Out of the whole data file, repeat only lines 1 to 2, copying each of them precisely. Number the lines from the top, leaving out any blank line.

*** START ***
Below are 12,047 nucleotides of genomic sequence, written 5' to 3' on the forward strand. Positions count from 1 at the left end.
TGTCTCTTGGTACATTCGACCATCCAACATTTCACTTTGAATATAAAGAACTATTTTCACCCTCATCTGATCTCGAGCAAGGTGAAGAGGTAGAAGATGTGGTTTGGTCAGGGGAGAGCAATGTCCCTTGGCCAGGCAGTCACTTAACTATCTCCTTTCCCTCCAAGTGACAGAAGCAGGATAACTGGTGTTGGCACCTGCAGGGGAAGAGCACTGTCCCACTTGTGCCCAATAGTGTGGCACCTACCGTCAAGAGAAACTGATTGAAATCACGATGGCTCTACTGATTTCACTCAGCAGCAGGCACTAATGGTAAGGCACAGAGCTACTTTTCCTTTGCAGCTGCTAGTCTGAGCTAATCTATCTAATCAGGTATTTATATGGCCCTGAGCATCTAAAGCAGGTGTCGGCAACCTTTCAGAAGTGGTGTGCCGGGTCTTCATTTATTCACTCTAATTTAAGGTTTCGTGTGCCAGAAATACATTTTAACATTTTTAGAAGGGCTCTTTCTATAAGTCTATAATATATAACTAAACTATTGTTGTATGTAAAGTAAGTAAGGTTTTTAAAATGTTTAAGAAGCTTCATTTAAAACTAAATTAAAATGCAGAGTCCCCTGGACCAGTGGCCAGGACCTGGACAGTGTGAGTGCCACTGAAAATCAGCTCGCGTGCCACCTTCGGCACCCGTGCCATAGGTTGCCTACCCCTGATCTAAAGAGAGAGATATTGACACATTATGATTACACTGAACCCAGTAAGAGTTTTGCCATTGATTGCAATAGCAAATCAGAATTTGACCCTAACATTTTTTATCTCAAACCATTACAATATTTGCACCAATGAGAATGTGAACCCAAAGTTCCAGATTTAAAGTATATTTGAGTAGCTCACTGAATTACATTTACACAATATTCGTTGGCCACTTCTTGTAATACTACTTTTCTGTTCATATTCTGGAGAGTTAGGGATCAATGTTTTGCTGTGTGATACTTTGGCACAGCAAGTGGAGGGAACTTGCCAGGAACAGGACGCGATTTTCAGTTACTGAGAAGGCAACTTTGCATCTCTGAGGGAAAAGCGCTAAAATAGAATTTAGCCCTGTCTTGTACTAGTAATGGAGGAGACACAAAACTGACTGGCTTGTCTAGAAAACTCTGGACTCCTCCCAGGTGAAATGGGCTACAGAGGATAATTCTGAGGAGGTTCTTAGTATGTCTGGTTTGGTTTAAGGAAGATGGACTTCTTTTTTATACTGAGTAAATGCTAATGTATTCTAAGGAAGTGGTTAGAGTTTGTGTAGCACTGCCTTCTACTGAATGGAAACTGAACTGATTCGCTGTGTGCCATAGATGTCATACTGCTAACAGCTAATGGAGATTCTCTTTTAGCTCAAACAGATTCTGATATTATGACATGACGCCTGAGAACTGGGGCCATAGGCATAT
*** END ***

Below are 12,047 nucleotides of genomic sequence, written 5' to 3' on the forward strand. Positions count from 1 at the left end.
TGTCTCTTGGTACATTCGACCATCCAACATTTCACTTTGAATATAAAGAACTATTTTCACCCTCATCTGATCTCGAGCAAGGTGAAGAGGTAGAAGATGTGGTTTGGTCAGGGGAGAGCAATGTCCCTTGGCCAGGCAGTCACTTAACTATCTCCTTTCCCTCCAAGTGACAGAAGCAGGATAACTGGTGTTGGCACCTGCAGGGGAAGAGCACTGTCCCACTTGTGCCCAATAGTGTGGCACCTACCGTCAAGAGAAACTGATTGAAATCACGATGGCTCTACTGATTTCACTCAGCAGCAGGCACTAATGGTAAGGCACAGAGCTACTTTTCCTTTGCAGCTGCTAGTCTGAGCTAATCTATCTAATCAGGTATTTATATGGCCCTGAGCATCTAAAGCAGGTGTCGGCAACCTTTCAGAAGTGGTGTGCCGGGTCTTCATTTATTCACTCTAATTTAAGGTTTCGTGTGCCAGAAATACATTTTAACATTTTTAGAAGGGCTCTTTCTATAAGTCTATAATATATAACTAAACTATTGTTGTATGTAAAGTAAGTAAGGTTTTTAAAATGTTTAAGAAGCTTCATTTAAAACTAAATTAAAATGCAGAGTCCCCTGGACCAGTGGCCAGGACCTGGACAGTGTGAGTGCCACTGAAAATCAGCTCGCGTGCCACCTTCGGCACCCGTGCCATAGGTTGCCTACCCCTGATCTAAAGAGAGAGATATTGACACATTATGATTACACTGAACCCAGTAAGAGTTTTGCCATTGATTGCAATAGCAAATCAGAATTTGACCCTAACATTTTTTATCTCAAACCATTACAATATTTGCACCAATGAGAATGTGAACCCAAAGTTCCAGATTTAAAGTATATTTGAGTAGCTCACTGAATTACATTTACACAATATTCGTTGGCCACTTCTTGTAATACTACTTTTCTGTTCATATTCTGGAGAGTTAGGGATCAATGTTTTGCTGTGTGATACTTTGGCACAGCAAGTGGAGGGAACTTGCCAGGAACAGGACGCGATTTTCAGTTACTGAGAAGGCAACTTTGCATCTCTGAGGGAAAAGCGCTAAAATAGAATTTAGCCCTGTCTTGTACTAGTAATGGAGGAGACACAAAACTGACTGGCTTGTCTAGAAAACTCTGGACTCCTCCCAGGTGAAATGGGCTACAGAGGATAATTCTGAGGAGGTTCTTAGTATGTCTGGTTTGGTTTAAGGAAGATGGACTTCTTTTTTATACTGAGTAAATGCTAATGTATTCTAAGGAAGTGGTTAGAGTTTGTGTAGCACTGCCTTCTACTGAATGGAAACTGAACTGATTCGCTGTGTGCCATAGATGTCATACTGCTAACAGCTAATGGAGATTCTCTTTTAGCTCAAACAGATTCTGATATTATGACATGACGCCTGAGAACTGGGGCCATAGGCATAT